Uganda 2002

In 2002, Uganda was a landlocked country located in East Africa with a population of approximately 24 million people. Its official language was English but other languages such as Luganda, Runyankore and Swahili were also widely spoken. The country was made up of several ethnic groups including the Baganda, Basoga and Iteso. According to computerannals, the government was a presidential republic with Yoweri Museveni serving as the President since 1986. The economy of Uganda was largely agricultural-based with over 80% of the population relying on subsistence farming for their livelihoods. Exports included coffee, tea, cotton, tobacco and fish. Tourism also played an important role in the economy and Uganda had become known as one of Africa’s top safari destinations due to its diverse wildlife and national parks such as Murchison Falls National Park and Queen Elizabeth National Park. Education was free for all citizens up to secondary school level and the literacy rate was estimated to be around 68%. Healthcare services were provided by the government at no cost for all citizens but many suffered from diseases such as malaria due to poor sanitation practices and lack of access to clean water sources. In 2002, Uganda had made some progress in terms of poverty reduction but still had high levels of poverty compared to other countries in the region.

Yearbook 2002

Uganda. In March, large army reinforcements were sent to northern Uganda. According to Countryaah website, national day of Uganda is every October 9. The purpose of “Operation Iron Fist” was to crush the rebel movement Lord’s Resistance Army (LRA), which for 16 years fought the Ugandan regime with barbaric methods such as burning villages and robbing children.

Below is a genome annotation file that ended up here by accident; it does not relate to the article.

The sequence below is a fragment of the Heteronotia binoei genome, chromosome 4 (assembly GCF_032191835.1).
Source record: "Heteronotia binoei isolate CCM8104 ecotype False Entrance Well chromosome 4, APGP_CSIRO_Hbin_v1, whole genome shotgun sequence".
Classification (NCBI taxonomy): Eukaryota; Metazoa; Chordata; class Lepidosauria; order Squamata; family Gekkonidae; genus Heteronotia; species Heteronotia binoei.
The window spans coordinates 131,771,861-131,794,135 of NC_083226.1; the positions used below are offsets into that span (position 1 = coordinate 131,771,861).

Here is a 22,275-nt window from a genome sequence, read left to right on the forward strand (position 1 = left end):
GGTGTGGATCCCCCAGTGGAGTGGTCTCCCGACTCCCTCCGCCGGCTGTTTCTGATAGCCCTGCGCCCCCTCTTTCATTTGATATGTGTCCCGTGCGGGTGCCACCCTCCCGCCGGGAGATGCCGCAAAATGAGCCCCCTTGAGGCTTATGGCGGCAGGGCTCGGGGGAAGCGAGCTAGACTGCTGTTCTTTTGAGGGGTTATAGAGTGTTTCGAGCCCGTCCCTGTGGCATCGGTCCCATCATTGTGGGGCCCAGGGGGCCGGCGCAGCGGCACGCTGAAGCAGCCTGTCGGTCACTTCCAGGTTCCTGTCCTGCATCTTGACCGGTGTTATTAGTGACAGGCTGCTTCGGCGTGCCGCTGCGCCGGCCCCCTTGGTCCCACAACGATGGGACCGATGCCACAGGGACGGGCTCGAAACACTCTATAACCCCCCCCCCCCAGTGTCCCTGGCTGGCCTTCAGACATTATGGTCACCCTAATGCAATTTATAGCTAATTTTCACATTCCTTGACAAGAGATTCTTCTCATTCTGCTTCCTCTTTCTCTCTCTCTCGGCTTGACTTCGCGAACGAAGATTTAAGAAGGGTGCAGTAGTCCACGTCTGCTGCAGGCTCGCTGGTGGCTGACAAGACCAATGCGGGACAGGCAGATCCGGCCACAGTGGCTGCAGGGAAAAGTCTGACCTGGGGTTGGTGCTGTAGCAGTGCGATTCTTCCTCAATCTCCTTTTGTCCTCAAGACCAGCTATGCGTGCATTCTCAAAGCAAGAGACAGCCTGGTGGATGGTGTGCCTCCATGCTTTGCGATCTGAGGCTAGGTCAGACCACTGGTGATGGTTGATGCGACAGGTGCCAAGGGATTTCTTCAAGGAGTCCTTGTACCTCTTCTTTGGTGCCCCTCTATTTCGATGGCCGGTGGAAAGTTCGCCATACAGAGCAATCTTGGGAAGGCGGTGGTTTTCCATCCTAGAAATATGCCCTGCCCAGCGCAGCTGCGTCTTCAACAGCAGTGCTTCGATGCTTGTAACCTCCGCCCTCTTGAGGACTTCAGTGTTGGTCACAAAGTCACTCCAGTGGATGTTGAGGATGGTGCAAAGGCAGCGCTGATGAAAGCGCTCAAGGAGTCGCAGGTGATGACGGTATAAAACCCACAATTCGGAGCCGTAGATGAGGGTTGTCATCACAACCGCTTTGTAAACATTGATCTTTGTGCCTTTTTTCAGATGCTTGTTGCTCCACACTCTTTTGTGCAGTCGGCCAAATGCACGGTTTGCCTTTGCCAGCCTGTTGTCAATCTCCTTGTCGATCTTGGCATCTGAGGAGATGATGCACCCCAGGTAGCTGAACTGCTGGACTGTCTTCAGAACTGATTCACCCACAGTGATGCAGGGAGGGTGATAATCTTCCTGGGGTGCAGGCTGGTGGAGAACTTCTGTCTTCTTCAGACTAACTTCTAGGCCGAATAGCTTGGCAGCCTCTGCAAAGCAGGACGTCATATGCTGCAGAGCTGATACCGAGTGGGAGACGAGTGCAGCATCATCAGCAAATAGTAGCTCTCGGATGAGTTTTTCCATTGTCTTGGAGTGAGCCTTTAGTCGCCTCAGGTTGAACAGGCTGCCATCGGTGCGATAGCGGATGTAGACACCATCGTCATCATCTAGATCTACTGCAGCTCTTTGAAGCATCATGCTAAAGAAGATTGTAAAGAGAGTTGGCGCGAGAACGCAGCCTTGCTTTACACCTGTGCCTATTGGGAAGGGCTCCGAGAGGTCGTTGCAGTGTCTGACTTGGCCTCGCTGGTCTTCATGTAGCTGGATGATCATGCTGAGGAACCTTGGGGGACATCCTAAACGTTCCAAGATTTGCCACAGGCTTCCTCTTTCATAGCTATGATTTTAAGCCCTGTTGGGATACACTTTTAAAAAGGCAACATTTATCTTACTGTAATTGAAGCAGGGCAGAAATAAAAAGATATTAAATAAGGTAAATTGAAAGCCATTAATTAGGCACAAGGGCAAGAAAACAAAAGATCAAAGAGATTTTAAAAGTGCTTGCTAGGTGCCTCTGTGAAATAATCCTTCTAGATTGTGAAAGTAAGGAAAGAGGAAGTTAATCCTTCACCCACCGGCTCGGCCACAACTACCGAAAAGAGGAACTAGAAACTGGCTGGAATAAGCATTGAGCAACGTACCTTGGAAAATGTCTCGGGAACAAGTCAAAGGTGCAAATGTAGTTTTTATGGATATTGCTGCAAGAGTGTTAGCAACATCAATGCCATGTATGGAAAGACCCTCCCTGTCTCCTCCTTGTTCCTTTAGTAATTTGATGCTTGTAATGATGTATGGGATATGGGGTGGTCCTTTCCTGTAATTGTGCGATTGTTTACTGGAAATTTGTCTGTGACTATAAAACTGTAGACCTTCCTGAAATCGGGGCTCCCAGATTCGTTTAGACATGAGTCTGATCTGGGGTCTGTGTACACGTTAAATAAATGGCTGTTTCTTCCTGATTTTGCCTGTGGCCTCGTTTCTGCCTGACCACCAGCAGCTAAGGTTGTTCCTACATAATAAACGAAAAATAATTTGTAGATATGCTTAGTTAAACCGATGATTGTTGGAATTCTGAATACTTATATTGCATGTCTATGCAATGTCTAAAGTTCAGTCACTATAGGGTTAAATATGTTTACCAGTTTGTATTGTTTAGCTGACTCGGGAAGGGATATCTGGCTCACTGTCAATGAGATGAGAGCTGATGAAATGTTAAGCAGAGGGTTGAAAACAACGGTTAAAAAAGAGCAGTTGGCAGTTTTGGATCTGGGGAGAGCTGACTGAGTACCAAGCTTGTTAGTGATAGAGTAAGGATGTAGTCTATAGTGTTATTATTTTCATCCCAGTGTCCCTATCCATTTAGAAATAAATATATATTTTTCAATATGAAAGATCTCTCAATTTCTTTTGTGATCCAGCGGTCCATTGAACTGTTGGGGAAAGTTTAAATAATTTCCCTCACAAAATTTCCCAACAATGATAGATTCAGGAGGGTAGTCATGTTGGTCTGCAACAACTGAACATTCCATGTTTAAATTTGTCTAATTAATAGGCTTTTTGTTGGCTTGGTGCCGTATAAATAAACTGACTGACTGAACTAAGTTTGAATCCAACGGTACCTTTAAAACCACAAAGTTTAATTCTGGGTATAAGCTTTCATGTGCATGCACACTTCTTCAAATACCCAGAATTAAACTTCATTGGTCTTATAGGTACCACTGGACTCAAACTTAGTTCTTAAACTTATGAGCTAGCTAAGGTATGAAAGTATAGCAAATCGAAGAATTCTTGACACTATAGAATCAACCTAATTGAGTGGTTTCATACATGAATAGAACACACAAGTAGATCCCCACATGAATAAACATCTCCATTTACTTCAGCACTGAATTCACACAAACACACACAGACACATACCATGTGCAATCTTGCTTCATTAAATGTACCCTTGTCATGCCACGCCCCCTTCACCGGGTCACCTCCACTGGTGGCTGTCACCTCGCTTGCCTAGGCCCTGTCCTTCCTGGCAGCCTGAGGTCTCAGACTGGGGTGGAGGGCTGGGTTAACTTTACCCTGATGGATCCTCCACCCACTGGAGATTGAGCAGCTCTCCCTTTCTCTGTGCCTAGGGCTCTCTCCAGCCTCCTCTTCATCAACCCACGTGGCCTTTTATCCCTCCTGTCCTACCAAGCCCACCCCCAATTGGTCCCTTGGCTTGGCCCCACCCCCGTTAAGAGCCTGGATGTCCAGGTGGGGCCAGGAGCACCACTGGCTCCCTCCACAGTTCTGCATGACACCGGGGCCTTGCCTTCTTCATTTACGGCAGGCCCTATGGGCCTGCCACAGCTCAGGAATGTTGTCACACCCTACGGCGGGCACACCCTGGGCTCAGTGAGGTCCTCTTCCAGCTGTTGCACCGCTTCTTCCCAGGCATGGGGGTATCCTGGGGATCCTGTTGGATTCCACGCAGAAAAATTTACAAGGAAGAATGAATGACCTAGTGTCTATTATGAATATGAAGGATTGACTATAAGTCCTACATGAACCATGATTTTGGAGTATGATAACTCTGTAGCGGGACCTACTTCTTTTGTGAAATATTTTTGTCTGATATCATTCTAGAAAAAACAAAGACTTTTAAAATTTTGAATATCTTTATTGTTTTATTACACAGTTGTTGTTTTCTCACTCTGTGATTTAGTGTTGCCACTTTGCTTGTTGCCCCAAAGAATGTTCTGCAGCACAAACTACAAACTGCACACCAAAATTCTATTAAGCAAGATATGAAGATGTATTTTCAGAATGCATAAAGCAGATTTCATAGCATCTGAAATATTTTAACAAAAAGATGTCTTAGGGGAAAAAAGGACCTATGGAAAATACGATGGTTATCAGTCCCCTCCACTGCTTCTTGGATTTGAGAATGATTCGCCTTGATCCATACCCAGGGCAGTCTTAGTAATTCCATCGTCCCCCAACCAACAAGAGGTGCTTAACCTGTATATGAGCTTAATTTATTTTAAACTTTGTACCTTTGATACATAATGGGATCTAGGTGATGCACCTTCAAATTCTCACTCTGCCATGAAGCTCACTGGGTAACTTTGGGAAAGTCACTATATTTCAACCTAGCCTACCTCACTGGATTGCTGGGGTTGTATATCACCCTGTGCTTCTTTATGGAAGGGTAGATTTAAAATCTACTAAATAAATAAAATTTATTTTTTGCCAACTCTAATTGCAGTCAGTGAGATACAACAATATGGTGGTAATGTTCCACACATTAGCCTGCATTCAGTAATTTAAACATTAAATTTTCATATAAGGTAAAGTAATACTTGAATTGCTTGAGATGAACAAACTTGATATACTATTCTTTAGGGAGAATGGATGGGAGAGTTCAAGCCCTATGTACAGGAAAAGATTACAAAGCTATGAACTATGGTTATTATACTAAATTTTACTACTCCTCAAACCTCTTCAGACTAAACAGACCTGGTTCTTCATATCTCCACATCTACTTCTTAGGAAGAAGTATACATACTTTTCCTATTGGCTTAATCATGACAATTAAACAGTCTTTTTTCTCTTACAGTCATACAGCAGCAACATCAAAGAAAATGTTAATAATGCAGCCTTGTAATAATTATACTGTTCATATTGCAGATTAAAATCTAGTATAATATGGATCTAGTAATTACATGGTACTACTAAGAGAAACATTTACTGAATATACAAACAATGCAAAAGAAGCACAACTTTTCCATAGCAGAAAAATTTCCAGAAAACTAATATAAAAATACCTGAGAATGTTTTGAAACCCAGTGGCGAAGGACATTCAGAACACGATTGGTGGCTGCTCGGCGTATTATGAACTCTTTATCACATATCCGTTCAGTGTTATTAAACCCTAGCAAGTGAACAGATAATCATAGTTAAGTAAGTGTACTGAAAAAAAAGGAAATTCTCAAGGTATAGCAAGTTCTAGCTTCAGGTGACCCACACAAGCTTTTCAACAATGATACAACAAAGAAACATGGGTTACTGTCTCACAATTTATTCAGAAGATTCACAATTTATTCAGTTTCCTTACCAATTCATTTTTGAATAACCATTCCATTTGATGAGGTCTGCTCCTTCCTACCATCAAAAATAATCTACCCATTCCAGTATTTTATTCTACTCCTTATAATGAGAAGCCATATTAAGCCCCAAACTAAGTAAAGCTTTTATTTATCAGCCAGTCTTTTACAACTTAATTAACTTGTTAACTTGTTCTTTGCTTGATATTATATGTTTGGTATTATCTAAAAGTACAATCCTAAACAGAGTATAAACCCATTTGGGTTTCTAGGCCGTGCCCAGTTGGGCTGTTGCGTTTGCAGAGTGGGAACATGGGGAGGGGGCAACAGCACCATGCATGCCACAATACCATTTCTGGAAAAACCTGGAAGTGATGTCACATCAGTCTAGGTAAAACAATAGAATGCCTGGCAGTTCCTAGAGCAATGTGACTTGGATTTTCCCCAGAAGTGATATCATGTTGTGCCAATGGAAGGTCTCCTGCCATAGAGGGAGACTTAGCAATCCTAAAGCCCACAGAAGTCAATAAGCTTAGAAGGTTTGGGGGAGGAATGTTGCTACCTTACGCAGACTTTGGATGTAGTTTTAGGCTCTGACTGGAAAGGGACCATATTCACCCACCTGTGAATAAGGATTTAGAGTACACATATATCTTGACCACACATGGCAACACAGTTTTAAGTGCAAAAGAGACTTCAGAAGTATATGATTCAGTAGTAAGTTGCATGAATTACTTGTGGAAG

Uganda Border Countries Map

Despite the large army effort, the LRA managed to carry out new attacks that required hundreds of casualties. Uganda issued permits to send troops into neighboring Sudan to destroy the LRA’s bases there. From time to time, Sudanese and Ugandan troops carried out joint actions against the rebels.

In August, President Yoweri Museveni surrendered for religious leaders’ appeals to the hard-hit Acholi people to offer the Rebels a ceasefire and peace talks, but the invitation to the LRA yielded no results and the fighting continued. LRA leader Joseph Kony received a prize of SEK 100,000 on his head. In October, 100,000 civilians were ordered to move to military-controlled villages to prevent the rebels from hiding among civilians.

During the fall, Uganda withdrew almost all Congo-Kinshasa soldiers, where since 1998 they have fought on the side of the Congolese rebels against the regime.

A formal peace agreement with Congo-Kinshasa was signed in September and both countries re-established normal diplomatic relations.

In May, the Paris Club pledged to lend the country a total of $ 830 million. In the previous period, Museveni’s economic policy had closely matched the demands of the foreign lenders. The number of civil servants was reduced by 48,000, more than half of the army was demobilized and a privatization program started. The 5% annual economic growth was based on coffee and tea exports. Nevertheless, macroeconomic growth did not bring about any improvement in the living conditions of Ugandans exposed to increasing tax burden. More than half of the export revenue was earmarked for interest and debt repayments, now at $ 10.7 billion.

In 1993, Museveni was accused by the opposition of having ordered opposition leader Amon Bazira murdered in Kenya in August. In the March 1994 constitutional assembly election, supporters of the president gained about half the seats, but the direct appointment of a number of members meant that Museveni had a significant majority in the new assembly.

The president still continued his policy of reintroducing traditional local governance. In June, the president allowed nine people in the north of the country to appoint their own king.